Russ1642: It's not impossible to design the reactor. The problem is that if it explodes on takeoff you've got a big farking problem. And if it crashes on landing you've got a problem on the moon.


Meh.  There aren't any HOAs on the Moon yet, so you're good on that end.  You can have as much trash in your backyard as you want.
 
2021-11-20 3:07:13 PM  

MurphyMurphy: I'm curious what will be producing the power?

Reactors don't create power, they create heat. How do we plan on turning this into power on the moon? (in a vacuum, with lots of dust to fark up any machinery)

I guess NASA is curious too, which is why they're asking :P


They shop phys.org comments for ideas.
 
2021-11-20 3:26:44 PM  
Eagle: Firstest and bestest. <3
 
2021-11-20 3:38:51 PM  

MurphyMurphy: I'm curious what will be producing the power?

Reactors don't create power, they create heat. How do we plan on turning this into power on the moon? (in a vacuum, with lots of dust to fark up any machinery)

I guess NASA is curious too, which is why they're asking :P


Current nuclear non-reactors (just leave the plutonium as is) heat a thermocouple and let that produce electricity.  I'd assume you could scale this up a little as a "nuclear pile".  But in practice you'd simply wind up with a heat engine driving a generator.  Ghastly inefficient, as the "cold side" is largely "cold" because you turned said heat into electricity, but energy efficiency really isn't the issue with nuclear power in space (practically infinite).  No idea how bad the mass efficiency, nor how you deal with all the heat (always an issue in space).
 
2021-11-20 3:44:43 PM  
I've seen the Archer season that supposedly references it, but I have not seen the source material so I am probably missing a lot of jokes.
 
2021-11-20 4:09:16 PM  

Russ1642: It's not impossible to design the reactor. The problem is that if it explodes on takeoff you've got a big farking problem.


Stop thinking about explosion being problem! Maybe explosion happy solution!
 
2021-11-20 4:21:22 PM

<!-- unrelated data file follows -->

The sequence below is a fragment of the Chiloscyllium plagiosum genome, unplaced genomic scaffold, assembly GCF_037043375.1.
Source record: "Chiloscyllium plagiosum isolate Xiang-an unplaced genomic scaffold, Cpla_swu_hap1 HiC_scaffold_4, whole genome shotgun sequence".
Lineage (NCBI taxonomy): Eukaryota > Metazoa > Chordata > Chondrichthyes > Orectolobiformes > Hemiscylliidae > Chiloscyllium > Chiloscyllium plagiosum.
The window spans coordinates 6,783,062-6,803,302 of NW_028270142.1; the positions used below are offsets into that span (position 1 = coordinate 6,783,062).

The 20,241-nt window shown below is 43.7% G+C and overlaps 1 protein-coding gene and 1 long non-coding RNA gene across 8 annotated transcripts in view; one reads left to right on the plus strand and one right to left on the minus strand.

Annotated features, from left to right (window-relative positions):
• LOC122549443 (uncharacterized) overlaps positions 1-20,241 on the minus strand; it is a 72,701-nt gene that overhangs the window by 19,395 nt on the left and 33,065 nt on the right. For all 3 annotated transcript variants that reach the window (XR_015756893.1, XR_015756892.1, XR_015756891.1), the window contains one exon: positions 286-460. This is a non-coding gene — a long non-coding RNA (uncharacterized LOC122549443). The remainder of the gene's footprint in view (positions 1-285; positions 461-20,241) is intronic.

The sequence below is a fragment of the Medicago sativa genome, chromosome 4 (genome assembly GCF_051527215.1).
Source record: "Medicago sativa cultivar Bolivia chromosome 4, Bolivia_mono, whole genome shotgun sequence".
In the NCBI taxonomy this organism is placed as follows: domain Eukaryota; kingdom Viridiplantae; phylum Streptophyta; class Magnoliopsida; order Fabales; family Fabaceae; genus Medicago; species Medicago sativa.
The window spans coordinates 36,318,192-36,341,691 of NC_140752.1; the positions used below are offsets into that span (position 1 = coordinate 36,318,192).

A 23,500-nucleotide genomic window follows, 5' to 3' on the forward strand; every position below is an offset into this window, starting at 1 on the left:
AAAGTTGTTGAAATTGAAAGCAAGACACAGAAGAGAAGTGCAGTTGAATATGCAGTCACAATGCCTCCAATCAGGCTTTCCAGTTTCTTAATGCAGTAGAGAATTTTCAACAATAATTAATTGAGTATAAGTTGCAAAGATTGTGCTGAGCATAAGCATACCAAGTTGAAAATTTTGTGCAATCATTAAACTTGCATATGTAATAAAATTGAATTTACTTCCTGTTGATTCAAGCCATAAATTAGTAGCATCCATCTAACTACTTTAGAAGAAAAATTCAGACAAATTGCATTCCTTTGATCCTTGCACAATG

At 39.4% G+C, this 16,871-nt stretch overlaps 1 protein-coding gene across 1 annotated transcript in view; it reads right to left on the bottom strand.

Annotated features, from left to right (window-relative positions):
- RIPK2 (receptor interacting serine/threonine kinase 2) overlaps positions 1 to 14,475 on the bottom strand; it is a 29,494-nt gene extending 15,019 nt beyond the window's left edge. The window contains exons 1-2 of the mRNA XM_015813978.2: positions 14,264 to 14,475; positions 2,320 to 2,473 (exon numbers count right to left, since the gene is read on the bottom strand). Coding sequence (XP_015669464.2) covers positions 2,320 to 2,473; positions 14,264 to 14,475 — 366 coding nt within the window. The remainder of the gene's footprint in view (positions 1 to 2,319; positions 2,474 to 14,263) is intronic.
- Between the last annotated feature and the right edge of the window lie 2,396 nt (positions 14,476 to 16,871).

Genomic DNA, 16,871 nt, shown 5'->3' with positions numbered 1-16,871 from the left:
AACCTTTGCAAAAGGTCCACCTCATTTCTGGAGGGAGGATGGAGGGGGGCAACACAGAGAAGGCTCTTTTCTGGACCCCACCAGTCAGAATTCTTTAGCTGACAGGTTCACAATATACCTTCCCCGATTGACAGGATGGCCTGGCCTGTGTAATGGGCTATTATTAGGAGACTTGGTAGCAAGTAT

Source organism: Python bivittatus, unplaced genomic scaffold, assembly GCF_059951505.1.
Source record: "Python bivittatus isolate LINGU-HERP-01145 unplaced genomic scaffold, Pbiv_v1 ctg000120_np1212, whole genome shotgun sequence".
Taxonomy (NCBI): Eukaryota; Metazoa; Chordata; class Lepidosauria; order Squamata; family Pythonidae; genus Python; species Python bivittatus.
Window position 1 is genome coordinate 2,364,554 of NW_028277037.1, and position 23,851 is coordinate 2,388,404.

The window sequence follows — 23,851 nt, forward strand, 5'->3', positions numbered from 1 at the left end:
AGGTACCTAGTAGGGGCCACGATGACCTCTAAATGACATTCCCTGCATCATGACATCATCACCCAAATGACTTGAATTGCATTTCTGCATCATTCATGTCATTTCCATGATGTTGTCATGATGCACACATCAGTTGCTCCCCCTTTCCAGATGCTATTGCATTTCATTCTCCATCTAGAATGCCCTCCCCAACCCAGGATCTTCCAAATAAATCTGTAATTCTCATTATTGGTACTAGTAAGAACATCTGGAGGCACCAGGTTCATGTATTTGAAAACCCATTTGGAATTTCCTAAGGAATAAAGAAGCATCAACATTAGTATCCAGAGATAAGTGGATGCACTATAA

alienated: There's a lot of great acting , so stiffle yourself


And surprisingly complex plots, too.

Produced by Lew Grade, of course, a man whose ambition knew no bounds (save for UK television budgets).

No one will ever believe me, but Space:1999 was a miraculous achievement.

I have a misremembered quote within my head from him. It goes something like, "I made good shows. I made bad shows. But all of them were great shows."

Anyway I think one of his sons ran off to run the BBC or something.
 
2021-11-20 4:26:59 PM  

PartTimeBuddha: Russ1642: It's not impossible to design the reactor. The problem is that if it explodes on takeoff you've got a big farking problem.

Stop thinking about explosion being problem! Maybe explosion happy solution!


We already do that.  RTGs and reactor casings are designed to stay intact but we spread 1g plutonium pellets across probes to act as heaters and offer conspiracy fanservice.
 
2021-11-20 4:41:58 PM  
Season 1 is variable ...but has a few really good shows, and a sort of metaphysical approach. The science is rubbish but the ideas are interesting. Some phenomenal guest stars as well.

For season 2 they brought in the same producer who did season 3 of the original Star Trek to make it more American.. and it's absolutely unwatchable except for the visual effects by Brian Johnson, who would go on to do the visual effects for Alien and The empire strikes back, winning academy awards for both.
 
2021-11-20 5:31:19 PM  
Oh, NASA saw 'Space: 1999', all right!

They're *still* laughing their asses off.
 
2021-11-20 5:33:08 PM  

MurphyMurphy: Reactors don't create power, they create heat. How do we plan on turning this into power on the moon? (in a vacuum, with lots of dust to fark up any machinery)


Same as on Earth. The reactor creates heat and the heat is used to turn water into steam to drive a turbine.

The problem is the waste heat. Here on Earth we have large bodies of water to dump the waste heat. In space, you need to radiate it away. What we call a radiator on Earth mostly functions through convection, so a radiator in space has to be HUGE to radiate away that much waste heat.
 
2021-11-20 5:33:36 PM  

thehellisthis: PartTimeBuddha: Russ1642: It's not impossible to design the reactor. The problem is that if it explodes on takeoff you've got a big farking problem.

Stop thinking about explosion being problem! Maybe explosion happy solution!

We already do that.  RTGs and reactor casings are designed to stay intact but we spread 1g plutonium pellets across probes to act as heaters and offer conspiracy fanservice.


Reactors are a wee bit bigger.
 
2021-11-20 5:34:33 PM  

MurphyMurphy: I'm curious what will be producing the power?

Reactors don't create power, they create heat. How do we plan on turning this into power on the moon? (in a vacuum, with lots of dust to fark up any machinery)

I guess NASA is curious too, which is why they're asking :P


You could run a steam turbine with large radiator panels to condense it back to water, all in a closed loop not affected by vacuum or dust.
 
2021-11-20 5:41:43 PM  

Russ1642: thehellisthis: PartTimeBuddha: Russ1642: It's not impossible to design the reactor. The problem is that if it explodes on takeoff you've got a big farking problem.

Stop thinking about explosion being problem! Maybe explosion happy solution!